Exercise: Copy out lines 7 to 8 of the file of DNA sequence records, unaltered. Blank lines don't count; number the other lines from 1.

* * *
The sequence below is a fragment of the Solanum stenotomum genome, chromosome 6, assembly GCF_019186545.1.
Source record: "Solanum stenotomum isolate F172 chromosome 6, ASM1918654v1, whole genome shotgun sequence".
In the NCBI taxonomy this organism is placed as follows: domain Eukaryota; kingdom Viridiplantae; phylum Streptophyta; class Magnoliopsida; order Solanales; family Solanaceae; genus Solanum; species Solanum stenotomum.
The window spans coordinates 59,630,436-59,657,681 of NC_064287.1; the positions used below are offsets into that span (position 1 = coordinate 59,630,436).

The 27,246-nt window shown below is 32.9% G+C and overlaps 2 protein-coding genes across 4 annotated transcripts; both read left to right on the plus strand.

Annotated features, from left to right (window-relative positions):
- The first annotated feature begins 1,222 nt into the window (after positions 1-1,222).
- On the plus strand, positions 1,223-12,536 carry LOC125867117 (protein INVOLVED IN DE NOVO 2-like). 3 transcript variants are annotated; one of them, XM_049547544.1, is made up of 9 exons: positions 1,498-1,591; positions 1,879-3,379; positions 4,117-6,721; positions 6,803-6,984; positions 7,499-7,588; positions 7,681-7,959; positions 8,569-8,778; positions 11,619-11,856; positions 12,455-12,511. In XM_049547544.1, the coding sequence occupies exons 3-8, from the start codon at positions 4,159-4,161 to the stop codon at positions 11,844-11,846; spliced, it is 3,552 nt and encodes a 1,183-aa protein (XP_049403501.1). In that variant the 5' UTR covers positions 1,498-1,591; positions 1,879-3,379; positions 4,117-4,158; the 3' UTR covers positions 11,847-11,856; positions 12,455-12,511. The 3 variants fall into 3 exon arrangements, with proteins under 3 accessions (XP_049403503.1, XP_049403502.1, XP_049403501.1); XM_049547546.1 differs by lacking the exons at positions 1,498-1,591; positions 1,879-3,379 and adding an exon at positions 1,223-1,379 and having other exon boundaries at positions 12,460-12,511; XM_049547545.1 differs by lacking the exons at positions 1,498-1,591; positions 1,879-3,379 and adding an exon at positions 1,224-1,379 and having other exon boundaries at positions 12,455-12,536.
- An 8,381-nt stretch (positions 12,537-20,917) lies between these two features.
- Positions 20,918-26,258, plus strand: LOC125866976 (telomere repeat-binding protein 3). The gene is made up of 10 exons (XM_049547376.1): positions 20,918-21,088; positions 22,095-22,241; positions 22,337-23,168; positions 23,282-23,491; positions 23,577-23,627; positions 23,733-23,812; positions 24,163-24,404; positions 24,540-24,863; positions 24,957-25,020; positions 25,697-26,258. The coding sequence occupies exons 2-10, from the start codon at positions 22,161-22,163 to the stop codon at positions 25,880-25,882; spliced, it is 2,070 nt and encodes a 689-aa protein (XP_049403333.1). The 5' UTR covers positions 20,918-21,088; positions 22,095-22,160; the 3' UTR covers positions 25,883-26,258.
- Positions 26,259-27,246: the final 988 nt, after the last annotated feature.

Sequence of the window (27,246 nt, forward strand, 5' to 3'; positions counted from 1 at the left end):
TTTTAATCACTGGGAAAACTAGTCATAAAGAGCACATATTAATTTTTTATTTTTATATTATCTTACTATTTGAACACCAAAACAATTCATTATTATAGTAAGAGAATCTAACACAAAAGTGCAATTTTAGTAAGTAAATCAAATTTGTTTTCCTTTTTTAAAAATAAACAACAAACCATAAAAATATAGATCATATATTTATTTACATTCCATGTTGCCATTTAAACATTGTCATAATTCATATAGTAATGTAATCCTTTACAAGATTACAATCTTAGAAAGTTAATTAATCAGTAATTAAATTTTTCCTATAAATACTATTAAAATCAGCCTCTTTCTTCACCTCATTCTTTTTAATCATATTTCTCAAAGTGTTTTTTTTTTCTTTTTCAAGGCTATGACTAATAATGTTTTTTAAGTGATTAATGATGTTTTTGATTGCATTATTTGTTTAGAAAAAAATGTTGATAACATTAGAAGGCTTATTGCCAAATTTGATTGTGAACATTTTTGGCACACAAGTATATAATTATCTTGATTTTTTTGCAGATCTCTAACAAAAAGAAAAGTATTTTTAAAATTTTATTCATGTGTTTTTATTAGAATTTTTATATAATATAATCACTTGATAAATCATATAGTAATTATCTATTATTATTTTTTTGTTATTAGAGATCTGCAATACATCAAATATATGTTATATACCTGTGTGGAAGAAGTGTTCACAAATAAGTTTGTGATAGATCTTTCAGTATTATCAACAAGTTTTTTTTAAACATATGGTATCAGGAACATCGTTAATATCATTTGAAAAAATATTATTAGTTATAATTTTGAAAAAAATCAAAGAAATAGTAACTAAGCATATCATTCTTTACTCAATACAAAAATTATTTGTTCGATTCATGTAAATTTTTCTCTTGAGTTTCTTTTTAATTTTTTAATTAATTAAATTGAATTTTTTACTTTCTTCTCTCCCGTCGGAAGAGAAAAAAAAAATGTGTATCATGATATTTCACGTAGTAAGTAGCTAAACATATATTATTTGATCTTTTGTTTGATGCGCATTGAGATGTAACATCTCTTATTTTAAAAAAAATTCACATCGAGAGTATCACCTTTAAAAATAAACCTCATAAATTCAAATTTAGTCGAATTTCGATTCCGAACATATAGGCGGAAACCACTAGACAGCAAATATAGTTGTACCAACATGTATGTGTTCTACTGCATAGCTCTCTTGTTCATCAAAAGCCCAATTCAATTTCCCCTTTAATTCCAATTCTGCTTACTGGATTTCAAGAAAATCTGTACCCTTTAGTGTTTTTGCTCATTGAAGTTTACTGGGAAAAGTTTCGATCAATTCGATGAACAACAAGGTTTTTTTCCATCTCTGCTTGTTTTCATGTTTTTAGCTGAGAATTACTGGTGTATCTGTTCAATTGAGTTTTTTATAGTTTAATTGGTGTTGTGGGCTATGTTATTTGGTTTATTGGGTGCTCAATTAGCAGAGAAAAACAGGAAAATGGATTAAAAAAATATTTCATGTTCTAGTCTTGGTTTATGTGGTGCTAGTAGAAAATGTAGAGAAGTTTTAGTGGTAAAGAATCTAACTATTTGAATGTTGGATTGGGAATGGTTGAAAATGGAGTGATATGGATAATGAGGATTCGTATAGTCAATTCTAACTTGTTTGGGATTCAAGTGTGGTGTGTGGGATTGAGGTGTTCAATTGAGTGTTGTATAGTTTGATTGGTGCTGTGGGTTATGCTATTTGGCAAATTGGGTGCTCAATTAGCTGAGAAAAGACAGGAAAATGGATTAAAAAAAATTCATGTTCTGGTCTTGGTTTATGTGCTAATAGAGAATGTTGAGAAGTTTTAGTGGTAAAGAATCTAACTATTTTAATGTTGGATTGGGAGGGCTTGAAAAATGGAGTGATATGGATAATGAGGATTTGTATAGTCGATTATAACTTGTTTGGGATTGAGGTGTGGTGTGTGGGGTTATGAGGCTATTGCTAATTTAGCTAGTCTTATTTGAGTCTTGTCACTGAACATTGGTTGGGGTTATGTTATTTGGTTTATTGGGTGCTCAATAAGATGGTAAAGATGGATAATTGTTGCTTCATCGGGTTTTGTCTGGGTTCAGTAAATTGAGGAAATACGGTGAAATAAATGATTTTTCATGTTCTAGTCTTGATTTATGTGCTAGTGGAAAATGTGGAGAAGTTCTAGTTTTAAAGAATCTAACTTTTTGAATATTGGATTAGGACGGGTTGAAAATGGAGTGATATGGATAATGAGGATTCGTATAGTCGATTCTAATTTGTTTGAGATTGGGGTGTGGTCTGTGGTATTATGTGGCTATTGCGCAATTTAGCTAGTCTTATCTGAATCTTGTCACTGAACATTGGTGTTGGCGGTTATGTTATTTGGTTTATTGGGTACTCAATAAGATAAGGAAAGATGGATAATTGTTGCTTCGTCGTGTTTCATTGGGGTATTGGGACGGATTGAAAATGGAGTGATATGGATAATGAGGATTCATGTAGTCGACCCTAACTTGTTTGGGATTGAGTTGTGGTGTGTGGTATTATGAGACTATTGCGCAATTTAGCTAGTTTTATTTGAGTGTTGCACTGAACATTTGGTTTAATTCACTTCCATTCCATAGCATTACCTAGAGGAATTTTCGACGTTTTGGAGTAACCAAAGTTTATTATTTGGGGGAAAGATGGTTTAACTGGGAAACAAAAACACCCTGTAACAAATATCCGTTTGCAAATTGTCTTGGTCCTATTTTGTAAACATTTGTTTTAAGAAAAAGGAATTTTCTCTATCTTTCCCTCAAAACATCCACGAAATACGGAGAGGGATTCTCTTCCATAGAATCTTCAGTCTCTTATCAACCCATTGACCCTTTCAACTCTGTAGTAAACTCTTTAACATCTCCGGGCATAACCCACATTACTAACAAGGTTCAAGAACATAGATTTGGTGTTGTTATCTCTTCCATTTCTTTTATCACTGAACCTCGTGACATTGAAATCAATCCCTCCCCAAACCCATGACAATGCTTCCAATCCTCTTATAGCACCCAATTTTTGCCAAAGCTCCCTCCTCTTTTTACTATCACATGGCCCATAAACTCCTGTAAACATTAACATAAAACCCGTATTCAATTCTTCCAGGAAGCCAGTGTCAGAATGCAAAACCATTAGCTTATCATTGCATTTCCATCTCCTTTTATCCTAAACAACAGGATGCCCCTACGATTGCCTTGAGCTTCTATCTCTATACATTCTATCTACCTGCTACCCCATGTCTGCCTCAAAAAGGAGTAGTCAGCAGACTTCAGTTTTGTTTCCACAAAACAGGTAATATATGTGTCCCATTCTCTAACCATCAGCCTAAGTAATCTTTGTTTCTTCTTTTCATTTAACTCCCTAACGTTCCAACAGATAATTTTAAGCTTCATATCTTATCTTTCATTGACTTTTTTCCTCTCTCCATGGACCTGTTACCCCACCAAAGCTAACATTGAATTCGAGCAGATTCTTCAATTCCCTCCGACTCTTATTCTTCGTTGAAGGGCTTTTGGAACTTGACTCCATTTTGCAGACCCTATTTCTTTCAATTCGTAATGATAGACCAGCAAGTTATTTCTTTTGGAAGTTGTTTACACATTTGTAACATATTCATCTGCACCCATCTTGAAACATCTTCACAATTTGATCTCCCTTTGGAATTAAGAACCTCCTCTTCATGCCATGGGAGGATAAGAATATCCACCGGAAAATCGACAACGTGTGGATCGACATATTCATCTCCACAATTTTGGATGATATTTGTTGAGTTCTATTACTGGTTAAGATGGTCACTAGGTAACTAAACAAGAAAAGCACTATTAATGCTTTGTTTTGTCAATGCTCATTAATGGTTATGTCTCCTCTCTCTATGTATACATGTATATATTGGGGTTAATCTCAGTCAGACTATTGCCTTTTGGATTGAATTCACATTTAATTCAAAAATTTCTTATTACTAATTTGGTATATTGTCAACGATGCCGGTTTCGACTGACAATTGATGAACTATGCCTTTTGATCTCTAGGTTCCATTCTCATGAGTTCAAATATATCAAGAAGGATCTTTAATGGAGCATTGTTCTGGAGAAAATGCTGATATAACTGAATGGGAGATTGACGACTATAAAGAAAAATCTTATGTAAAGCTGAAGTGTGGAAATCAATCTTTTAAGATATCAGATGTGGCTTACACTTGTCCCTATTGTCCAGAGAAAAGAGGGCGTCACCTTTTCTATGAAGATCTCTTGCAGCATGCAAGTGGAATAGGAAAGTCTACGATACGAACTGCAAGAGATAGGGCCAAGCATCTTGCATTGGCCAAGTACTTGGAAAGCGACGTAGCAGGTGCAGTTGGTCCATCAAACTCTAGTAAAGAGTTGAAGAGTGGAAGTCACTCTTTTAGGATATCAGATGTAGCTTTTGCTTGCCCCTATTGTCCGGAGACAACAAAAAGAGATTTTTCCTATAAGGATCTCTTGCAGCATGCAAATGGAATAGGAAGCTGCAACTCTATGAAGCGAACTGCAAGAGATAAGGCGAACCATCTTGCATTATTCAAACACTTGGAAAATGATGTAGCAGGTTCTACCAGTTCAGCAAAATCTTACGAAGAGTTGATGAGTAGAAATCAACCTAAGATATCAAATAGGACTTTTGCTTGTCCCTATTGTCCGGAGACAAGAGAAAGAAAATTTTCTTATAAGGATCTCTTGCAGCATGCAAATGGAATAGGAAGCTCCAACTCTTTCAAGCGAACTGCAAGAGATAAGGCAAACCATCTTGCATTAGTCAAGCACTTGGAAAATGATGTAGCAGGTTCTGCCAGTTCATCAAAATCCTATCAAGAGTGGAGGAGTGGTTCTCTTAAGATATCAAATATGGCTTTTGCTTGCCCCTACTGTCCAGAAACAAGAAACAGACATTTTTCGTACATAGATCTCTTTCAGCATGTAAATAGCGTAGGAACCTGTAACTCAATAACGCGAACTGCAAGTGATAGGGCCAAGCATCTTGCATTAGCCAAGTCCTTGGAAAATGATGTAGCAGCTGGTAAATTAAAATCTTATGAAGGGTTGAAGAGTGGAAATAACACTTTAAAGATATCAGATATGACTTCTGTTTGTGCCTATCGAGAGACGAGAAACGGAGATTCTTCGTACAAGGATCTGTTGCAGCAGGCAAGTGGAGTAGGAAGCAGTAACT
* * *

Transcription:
- The first annotated feature begins 1,222 nt into the window (after positions 1-1,222).
- On the plus strand, positions 1,223-12,536 carry LOC125867117 (protein INVOLVED IN DE NOVO 2-like). 3 transcript variants are annotated; one of them, XM_049547544.1, is made up of 9 exons: positions 1,498-1,591; positions 1,879-3,379; positions 4,117-6,721; positions 6,803-6,984; positions 7,499-7,588; positions 7,681-7,959; positions 8,569-8,778; positions 11,619-11,856; positions 12,455-12,511. In XM_049547544.1, the coding sequence occupies exons 3-8, from the start codon at positions 4,159-4,161 to the stop codon at positions 11,844-11,846; spliced, it is 3,552 nt and encodes a 1,183-aa protein (XP_049403501.1). In that variant the 5' UTR covers positions 1,498-1,591; positions 1,879-3,379; positions 4,117-4,158; the 3' UTR covers positions 11,847-11,856; positions 12,455-12,511. The 3 variants fall into 3 exon arrangements, with proteins under 3 accessions (XP_049403503.1, XP_049403502.1, XP_049403501.1); XM_049547546.1 differs by lacking the exons at positions 1,498-1,591; positions 1,879-3,379 and adding an exon at positions 1,223-1,379 and having other exon boundaries at positions 12,460-12,511; XM_049547545.1 differs by lacking the exons at positions 1,498-1,591; positions 1,879-3,379 and adding an exon at positions 1,224-1,379 and having other exon boundaries at positions 12,455-12,536.